It seems that there is an assumption that these linked bodies are going to be human, it could be a rather interesting creature that actually requires multiple hosts to maintain it's intelligence, and removing individuals from the network could actually cause the creature to loose points from it's collective intelligence score.
I read a book, Fire Upon the Deep by Vernor Vinge where there was a world inhabited by pack minded animals, not so much like a pack of wolves, but a single entity that just happened to have multiple bodies. Each body formed a fraction of the intelligence and the loss or addition of members could literally change the psyche of the individual in question. There is an instance in the book of one of the pack creatures being decimated down to a single member, the lone member functioned on the level of a child, or a mentally handicapped person and was later absorbed into another collective pack mind.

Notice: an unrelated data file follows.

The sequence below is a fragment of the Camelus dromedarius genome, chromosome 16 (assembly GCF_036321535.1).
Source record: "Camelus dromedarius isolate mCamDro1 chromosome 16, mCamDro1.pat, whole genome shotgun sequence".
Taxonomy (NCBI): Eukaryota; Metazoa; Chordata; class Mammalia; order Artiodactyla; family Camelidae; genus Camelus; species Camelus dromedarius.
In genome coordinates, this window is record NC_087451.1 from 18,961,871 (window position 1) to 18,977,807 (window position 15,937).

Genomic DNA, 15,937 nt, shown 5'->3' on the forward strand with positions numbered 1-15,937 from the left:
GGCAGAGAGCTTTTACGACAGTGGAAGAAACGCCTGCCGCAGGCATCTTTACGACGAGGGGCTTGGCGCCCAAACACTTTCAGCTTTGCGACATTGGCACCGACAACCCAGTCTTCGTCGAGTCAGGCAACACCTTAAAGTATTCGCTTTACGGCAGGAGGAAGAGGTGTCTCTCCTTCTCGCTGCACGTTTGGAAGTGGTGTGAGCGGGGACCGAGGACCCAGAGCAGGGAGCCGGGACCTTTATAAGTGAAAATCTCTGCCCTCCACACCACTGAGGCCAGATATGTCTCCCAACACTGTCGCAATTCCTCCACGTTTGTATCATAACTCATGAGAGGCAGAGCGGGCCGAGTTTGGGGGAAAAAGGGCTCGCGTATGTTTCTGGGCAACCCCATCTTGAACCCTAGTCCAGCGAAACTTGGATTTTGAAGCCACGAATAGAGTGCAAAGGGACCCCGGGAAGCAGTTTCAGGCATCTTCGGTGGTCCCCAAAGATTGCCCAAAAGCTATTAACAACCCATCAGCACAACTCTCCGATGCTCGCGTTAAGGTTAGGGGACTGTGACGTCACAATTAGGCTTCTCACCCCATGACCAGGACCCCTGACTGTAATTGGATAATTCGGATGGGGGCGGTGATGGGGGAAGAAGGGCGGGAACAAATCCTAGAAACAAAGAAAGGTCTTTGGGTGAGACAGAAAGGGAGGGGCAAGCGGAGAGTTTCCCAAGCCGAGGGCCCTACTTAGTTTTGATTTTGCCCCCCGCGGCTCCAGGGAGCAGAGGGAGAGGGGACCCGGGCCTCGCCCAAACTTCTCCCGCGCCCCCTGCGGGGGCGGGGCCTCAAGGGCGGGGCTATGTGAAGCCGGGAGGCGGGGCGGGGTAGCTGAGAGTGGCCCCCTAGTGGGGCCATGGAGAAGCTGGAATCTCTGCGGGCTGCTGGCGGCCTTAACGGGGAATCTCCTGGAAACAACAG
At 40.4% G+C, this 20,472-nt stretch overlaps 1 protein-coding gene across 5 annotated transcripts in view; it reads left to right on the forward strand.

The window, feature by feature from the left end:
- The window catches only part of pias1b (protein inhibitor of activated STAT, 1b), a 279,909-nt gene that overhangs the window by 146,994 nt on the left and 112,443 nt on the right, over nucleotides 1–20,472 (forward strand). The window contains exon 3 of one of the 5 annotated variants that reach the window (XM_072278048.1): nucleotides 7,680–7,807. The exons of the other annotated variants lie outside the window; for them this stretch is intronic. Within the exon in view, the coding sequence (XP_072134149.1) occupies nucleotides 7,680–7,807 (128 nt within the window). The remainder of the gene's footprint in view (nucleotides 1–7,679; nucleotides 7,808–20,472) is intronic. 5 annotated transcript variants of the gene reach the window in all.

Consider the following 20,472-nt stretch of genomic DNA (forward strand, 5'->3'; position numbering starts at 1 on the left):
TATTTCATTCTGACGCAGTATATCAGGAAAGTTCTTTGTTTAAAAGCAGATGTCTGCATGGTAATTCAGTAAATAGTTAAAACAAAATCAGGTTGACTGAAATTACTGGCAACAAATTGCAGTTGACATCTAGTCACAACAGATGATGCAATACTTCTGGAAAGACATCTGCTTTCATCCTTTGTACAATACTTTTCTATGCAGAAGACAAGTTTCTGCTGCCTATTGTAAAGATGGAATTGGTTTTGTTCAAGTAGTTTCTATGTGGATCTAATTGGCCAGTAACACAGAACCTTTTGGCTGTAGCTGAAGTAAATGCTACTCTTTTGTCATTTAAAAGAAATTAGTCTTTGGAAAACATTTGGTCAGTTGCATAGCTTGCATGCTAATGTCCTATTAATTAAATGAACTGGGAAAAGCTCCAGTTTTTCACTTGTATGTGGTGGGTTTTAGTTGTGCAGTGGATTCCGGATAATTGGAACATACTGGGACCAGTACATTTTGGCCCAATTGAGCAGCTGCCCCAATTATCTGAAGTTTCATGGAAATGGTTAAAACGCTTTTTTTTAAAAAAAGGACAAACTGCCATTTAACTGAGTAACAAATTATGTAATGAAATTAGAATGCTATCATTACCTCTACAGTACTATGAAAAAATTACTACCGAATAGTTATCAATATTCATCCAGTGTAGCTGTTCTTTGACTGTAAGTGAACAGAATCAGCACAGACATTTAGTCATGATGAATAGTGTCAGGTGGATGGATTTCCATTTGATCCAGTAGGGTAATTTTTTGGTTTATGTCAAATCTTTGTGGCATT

In that situation, I would consider the entity in question to be either an NPC, an intelligent lifeform, or a very peculiar society/ethnic/culture. If it is solitary and there are no other hive intelligences of similar construction it should count towards being a unique entry.
The arguement could go several different ways, since I would have to say that CP's Cutsman is actually a Constructed lifeform, but it is also one of a kind and thus fits for the unique category.